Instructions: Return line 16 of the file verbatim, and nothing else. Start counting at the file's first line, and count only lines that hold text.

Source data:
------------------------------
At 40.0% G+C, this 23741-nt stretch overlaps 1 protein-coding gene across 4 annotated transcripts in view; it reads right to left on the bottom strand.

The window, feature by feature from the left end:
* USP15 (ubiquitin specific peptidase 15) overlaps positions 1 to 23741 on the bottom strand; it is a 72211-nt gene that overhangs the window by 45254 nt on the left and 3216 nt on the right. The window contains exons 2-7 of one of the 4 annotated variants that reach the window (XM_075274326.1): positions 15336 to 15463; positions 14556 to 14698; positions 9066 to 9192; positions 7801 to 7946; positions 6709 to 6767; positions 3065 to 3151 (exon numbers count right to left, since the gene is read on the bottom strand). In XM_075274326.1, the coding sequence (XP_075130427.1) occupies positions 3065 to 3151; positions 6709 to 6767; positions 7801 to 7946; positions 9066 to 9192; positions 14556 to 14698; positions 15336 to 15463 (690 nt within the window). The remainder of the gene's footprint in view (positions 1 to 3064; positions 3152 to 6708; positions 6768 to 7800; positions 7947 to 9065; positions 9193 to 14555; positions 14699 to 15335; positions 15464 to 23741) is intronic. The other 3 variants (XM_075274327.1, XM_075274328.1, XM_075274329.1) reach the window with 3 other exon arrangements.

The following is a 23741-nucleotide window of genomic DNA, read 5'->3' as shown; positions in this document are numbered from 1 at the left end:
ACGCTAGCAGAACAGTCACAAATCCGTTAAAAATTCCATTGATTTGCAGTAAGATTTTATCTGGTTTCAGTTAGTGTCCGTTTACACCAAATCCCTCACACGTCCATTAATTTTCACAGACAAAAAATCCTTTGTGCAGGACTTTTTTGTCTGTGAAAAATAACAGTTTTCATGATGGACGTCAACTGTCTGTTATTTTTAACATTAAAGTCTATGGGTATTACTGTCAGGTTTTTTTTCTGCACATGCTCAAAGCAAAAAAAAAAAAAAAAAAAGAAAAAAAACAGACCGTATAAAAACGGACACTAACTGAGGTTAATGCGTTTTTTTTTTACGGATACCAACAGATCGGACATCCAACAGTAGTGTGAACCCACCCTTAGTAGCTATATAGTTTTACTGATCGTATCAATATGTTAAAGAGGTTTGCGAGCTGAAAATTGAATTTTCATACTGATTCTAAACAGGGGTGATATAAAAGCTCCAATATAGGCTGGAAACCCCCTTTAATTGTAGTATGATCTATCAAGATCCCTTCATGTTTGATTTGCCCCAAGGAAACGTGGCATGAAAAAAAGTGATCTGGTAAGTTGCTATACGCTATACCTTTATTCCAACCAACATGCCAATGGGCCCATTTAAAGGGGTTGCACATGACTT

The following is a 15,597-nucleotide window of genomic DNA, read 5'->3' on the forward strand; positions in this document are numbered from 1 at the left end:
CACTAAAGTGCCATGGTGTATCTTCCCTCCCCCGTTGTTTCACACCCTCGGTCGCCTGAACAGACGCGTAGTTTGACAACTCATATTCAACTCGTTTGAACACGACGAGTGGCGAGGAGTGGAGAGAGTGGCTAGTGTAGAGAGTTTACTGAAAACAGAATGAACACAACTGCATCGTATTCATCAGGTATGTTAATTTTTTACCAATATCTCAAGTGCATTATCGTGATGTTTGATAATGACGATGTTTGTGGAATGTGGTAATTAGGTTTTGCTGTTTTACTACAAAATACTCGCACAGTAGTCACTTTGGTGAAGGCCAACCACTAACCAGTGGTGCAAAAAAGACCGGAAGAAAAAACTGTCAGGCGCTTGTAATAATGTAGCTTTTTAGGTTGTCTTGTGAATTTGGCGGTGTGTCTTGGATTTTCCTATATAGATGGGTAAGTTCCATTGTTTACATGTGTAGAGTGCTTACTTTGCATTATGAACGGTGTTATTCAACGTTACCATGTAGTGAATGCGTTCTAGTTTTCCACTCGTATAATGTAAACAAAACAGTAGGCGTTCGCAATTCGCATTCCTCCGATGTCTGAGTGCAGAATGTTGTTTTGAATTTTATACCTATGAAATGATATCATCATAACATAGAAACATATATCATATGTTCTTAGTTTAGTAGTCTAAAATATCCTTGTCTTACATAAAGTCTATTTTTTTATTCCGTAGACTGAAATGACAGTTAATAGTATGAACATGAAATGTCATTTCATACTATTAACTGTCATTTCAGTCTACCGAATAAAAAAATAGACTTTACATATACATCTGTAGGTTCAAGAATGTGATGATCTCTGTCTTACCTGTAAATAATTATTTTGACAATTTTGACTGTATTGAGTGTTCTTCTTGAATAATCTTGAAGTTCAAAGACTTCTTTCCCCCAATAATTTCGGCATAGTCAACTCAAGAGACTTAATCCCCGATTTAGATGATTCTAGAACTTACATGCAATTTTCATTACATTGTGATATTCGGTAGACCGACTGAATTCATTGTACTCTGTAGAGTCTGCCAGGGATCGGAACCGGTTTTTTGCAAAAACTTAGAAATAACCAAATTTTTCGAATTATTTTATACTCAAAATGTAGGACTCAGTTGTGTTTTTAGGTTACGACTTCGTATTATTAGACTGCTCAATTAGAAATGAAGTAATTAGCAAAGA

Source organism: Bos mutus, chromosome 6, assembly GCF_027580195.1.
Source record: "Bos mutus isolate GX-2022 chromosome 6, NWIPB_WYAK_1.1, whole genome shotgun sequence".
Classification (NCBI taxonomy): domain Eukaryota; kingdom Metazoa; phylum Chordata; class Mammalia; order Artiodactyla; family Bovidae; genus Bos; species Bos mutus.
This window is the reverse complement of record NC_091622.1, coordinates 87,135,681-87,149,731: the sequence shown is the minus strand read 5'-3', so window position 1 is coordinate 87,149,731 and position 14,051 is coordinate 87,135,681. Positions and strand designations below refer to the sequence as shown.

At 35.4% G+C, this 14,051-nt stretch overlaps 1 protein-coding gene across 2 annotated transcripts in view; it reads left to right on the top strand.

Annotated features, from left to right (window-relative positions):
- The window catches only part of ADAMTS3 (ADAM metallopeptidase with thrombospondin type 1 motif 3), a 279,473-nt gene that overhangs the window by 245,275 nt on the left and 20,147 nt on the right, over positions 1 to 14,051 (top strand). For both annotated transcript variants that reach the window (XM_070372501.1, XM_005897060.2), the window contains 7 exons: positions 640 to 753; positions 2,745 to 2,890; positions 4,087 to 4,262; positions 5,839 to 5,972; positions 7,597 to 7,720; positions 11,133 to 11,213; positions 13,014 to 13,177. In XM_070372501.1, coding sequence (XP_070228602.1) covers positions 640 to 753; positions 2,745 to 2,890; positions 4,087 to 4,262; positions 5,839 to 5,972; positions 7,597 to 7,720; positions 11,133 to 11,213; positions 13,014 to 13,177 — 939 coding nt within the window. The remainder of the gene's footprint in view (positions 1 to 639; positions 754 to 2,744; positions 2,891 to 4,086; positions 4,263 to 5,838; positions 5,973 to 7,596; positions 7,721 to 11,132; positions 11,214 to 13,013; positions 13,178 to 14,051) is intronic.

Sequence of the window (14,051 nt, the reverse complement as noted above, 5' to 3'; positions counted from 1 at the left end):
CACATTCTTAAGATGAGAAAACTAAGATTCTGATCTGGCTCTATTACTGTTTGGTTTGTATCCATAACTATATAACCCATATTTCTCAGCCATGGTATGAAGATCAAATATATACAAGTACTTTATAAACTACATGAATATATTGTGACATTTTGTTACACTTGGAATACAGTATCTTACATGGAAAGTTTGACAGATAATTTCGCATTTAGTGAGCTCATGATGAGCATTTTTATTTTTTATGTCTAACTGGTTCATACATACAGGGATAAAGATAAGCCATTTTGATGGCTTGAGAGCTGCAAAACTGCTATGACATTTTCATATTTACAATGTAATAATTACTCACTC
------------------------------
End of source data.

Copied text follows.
CACATTCTTAAGATGAGAAAACTAAGATTCTGATCTGGCTCTATTACTGTTTGGTTTGTATCCATAACTATATAACCCATATTTCTCAGCCATGGTATGAAGATCAAATATATACAAGTACTTTATAAACTACATGAATATATTGTGACATTTTGTTACACTTGGAATACAGTATCTTACATGGAAAGTTTGACAGATAATTTCGCATTTAGTGAGCTCATGATGAGCATTTTTATTTTTTATGTCTAACTGGTTCATACATACAGGGATAAAGATAAGCCATTTTGATGGCTTGAGAGCTGCAAAACTGCTATGACATTTTCATATTTACAATGTAATAATTACTCACTC